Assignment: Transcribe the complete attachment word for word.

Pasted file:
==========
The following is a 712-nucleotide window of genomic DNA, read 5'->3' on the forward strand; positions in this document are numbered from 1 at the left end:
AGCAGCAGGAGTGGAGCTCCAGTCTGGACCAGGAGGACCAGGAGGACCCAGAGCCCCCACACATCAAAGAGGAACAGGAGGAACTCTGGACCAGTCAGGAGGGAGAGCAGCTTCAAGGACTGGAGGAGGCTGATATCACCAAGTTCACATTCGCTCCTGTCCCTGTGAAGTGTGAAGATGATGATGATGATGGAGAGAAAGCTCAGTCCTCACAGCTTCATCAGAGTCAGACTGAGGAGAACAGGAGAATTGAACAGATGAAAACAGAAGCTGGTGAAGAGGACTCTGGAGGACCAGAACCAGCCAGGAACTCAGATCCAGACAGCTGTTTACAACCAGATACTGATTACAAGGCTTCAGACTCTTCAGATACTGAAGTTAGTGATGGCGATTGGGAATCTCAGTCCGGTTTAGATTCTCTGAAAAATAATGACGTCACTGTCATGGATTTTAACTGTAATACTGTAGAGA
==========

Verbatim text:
The following is a 712-nucleotide window of genomic DNA, read 5'->3' on the forward strand; positions in this document are numbered from 1 at the left end:
AGCAGCAGGAGTGGAGCTCCAGTCTGGACCAGGAGGACCAGGAGGACCCAGAGCCCCCACACATCAAAGAGGAACAGGAGGAACTCTGGACCAGTCAGGAGGGAGAGCAGCTTCAAGGACTGGAGGAGGCTGATATCACCAAGTTCACATTCGCTCCTGTCCCTGTGAAGTGTGAAGATGATGATGATGATGGAGAGAAAGCTCAGTCCTCACAGCTTCATCAGAGTCAGACTGAGGAGAACAGGAGAATTGAACAGATGAAAACAGAAGCTGGTGAAGAGGACTCTGGAGGACCAGAACCAGCCAGGAACTCAGATCCAGACAGCTGTTTACAACCAGATACTGATTACAAGGCTTCAGACTCTTCAGATACTGAAGTTAGTGATGGCGATTGGGAATCTCAGTCCGGTTTAGATTCTCTGAAAAATAATGACGTCACTGTCATGGATTTTAACTGTAATACTGTAGAGA